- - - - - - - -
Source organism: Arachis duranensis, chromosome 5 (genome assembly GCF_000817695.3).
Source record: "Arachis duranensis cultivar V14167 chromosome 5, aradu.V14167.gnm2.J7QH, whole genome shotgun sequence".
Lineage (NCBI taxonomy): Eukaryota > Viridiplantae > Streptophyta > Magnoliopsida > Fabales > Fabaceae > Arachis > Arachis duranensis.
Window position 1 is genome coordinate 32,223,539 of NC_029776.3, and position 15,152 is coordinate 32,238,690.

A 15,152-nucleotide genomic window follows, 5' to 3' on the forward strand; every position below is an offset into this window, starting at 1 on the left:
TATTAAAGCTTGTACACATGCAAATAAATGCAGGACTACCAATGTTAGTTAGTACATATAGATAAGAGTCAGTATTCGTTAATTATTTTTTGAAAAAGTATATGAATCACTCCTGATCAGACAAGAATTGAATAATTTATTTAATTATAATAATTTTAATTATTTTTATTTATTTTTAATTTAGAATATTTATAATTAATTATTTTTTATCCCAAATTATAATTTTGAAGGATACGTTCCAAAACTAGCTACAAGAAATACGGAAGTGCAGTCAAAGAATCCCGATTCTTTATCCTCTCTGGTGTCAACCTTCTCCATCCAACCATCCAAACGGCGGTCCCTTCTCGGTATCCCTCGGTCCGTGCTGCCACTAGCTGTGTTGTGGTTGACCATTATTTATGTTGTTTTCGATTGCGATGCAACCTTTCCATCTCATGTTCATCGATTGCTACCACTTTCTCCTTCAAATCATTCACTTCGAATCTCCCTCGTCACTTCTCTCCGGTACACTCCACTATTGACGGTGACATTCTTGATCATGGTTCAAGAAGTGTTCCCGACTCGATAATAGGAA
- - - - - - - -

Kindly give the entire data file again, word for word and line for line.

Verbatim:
Source organism: Arachis duranensis, chromosome 5 (genome assembly GCF_000817695.3).
Source record: "Arachis duranensis cultivar V14167 chromosome 5, aradu.V14167.gnm2.J7QH, whole genome shotgun sequence".
Lineage (NCBI taxonomy): Eukaryota > Viridiplantae > Streptophyta > Magnoliopsida > Fabales > Fabaceae > Arachis > Arachis duranensis.
Window position 1 is genome coordinate 32,223,539 of NC_029776.3, and position 15,152 is coordinate 32,238,690.

A 15,152-nucleotide genomic window follows, 5' to 3' on the forward strand; every position below is an offset into this window, starting at 1 on the left:
TATTAAAGCTTGTACACATGCAAATAAATGCAGGACTACCAATGTTAGTTAGTACATATAGATAAGAGTCAGTATTCGTTAATTATTTTTTGAAAAAGTATATGAATCACTCCTGATCAGACAAGAATTGAATAATTTATTTAATTATAATAATTTTAATTATTTTTATTTATTTTTAATTTAGAATATTTATAATTAATTATTTTTTATCCCAAATTATAATTTTGAAGGATACGTTCCAAAACTAGCTACAAGAAATACGGAAGTGCAGTCAAAGAATCCCGATTCTTTATCCTCTCTGGTGTCAACCTTCTCCATCCAACCATCCAAACGGCGGTCCCTTCTCGGTATCCCTCGGTCCGTGCTGCCACTAGCTGTGTTGTGGTTGACCATTATTTATGTTGTTTTCGATTGCGATGCAACCTTTCCATCTCATGTTCATCGATTGCTACCACTTTCTCCTTCAAATCATTCACTTCGAATCTCCCTCGTCACTTCTCTCCGGTACACTCCACTATTGACGGTGACATTCTTGATCATGGTTCAAGAAGTGTTCCCGACTCGATAATAGGAA